Marco Germani is our guest blogger for this month’s “Influencers from Around the World” post. Marco lives in Italy, just outside of Rome. He’s not only been a guest blogger in the past, he wrote a book on influence in Italian. Marco is married and has two young boys. He gets real world influence application in his various business pursuits. Readers have always enjoyed Marco’s perspective on influence and I’m sure that will be the case this month.
Chief Influence Officer
Helping You Learn to Hear “Yes”.
I recently read about a survey conducted by Citibank, a corporation with employees across the globe. The object was to identify how the different persuasion principles would apply to different cultures around the world. The question asked of employees was: If someone within your organization came to ask you for help on a project, and this project would take you away from your own duties, under what circumstances you would be mostly obligated to help?
The results displayed that in the U.S., the principle mostly taken into account to answer this question was reciprocity. What has this person done for me? Do I feel obliged to render him a favor? That would determine whether the help is granted or not.
In Hong Kong, the most important principle was authority: is this person connected to my small group and in particular, is he a senior member of this group?
In Germany, authority was considered but under a different light: according to the rules and regulations, am I supposed to say yes? In this case, I am obliged.
Finally, in Italy, yet another persuasion principle was mainly taken into account: the one of liking. Is this person connected to my friends? I am loyal to my friends so, therefore, I must help him or her.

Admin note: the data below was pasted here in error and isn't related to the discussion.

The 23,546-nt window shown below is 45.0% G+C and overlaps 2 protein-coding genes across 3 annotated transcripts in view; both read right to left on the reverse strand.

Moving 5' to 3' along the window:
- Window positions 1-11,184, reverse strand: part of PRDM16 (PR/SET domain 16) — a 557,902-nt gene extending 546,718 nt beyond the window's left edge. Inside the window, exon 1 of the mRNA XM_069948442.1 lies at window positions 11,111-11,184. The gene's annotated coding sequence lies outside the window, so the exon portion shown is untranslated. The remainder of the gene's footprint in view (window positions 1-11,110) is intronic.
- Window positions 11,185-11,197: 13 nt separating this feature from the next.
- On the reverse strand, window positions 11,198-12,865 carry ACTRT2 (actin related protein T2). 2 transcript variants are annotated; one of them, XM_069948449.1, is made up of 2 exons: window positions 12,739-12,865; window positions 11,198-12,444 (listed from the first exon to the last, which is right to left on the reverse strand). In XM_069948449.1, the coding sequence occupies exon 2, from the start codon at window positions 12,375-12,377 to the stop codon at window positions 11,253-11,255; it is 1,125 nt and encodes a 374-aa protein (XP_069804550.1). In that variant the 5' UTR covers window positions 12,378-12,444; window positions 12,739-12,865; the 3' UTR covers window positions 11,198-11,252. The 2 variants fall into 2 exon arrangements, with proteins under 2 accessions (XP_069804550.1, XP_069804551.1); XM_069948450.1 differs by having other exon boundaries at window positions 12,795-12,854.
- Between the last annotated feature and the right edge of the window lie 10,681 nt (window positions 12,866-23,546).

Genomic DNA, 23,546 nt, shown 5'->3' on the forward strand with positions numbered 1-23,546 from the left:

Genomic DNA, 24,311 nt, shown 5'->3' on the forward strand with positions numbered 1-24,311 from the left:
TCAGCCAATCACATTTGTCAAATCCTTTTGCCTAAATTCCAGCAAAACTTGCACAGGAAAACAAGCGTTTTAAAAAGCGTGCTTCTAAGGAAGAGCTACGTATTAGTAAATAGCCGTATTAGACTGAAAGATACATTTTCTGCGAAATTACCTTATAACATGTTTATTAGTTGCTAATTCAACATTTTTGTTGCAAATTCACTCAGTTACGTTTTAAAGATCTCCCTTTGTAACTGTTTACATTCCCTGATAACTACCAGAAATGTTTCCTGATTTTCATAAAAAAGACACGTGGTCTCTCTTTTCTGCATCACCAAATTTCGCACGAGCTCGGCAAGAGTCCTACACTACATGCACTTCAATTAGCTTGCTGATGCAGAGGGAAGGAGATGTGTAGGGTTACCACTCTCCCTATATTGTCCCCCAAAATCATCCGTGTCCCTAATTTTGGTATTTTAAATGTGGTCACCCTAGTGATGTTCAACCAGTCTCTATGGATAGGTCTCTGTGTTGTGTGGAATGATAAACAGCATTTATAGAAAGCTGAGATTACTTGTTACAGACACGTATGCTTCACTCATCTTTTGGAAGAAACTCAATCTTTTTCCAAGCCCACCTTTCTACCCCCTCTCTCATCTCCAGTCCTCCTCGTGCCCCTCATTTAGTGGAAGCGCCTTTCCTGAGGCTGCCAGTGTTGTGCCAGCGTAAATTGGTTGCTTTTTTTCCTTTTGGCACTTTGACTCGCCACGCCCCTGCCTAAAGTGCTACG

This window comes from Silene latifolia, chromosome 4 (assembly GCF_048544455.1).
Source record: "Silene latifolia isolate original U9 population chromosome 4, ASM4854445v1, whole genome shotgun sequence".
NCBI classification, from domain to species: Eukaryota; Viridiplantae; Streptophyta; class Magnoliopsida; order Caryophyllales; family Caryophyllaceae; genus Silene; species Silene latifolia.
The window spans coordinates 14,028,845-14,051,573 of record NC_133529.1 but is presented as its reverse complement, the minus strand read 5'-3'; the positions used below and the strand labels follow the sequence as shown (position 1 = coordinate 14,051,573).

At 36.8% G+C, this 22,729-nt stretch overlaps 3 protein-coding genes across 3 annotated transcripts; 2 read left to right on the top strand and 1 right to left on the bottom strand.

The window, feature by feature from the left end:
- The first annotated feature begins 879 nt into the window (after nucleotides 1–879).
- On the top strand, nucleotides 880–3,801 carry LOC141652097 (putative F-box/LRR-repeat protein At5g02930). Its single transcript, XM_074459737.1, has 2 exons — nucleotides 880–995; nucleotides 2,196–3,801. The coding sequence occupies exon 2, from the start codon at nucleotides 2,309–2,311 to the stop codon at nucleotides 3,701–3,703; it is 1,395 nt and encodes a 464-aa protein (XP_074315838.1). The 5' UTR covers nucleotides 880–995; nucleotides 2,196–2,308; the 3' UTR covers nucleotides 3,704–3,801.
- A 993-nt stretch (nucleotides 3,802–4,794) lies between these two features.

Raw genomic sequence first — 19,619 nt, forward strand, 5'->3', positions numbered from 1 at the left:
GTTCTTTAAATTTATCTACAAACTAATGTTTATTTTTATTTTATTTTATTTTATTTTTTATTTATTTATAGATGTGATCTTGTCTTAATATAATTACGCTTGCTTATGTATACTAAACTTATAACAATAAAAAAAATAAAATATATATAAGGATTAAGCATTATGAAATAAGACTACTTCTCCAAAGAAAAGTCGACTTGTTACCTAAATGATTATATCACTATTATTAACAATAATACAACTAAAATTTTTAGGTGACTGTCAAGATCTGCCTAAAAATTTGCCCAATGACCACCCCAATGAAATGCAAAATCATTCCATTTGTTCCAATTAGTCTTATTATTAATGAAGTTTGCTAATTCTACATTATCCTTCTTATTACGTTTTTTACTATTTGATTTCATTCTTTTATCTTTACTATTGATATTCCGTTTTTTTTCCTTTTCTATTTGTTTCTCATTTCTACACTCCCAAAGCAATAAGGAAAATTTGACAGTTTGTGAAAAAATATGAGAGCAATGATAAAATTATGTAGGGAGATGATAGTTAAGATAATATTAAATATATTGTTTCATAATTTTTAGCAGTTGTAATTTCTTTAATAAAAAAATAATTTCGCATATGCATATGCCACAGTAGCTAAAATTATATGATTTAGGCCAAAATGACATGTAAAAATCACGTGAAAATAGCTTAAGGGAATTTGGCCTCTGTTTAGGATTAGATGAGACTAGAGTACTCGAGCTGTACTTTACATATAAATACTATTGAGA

Being an Italian I can confirm this is true most of the time. I then started to think about the reason this principle is so important for Italians and I came up with my own theory. It goes back to my country’s history. Contrary to what happened in other European countries, like
France and Germany, Italy started to exist as a single centralized unit only quite recently (250 years ago, which for Europe is a really short time). For thousands of years, the regions eventually forming Italy existed as isolated kingdoms (Kingdom of Naples, Kingdom of the two Sicilies, etc.) and often fought bitterly against each other.
When Italy became a nation it was hard, for a central government, back then based in Piedmont in northern Italy, to maintain control while being politically and physically present in the whole country.
This was especially true in southern regions like Calabria or Sicilia. The formation of small clans of people, which eventually led to the creation of the most (unfortunately) famous criminal organization in the world, the Mafia, became a necessity of survival.
Where the hand of the government couldn’t reach, there you had a small group of “friends” ready to kill for each other in order to keep order and peace and fight against the “bad guys.” If you wanted protection, you must become their friend too. If not, bad things could happen to you. Assuming this theory has some part of truth, it must be eradicated in our DNA a sense of loyalty to our group of friends, not anymore for survival, but to have some kind of advantage in our daily lives, according also to the principle of reciprocity.
This can be observed also when two or more Italians meet abroad. We tend to establish as soon as possible a sort of connection, because we know that we could, as a small team (or clan) be more effective in overcoming problems and finding solutions. Of course this happens without any criminal or illegal intention nowadays. On the other hand, in a business setting, this is a universal rule, which transcends cultures: always try to build a relationship with your customer or business partner before talking shop. With us Italians, it is even more important and it is an aspect which should never be underestimated by any serious negotiator or influencer.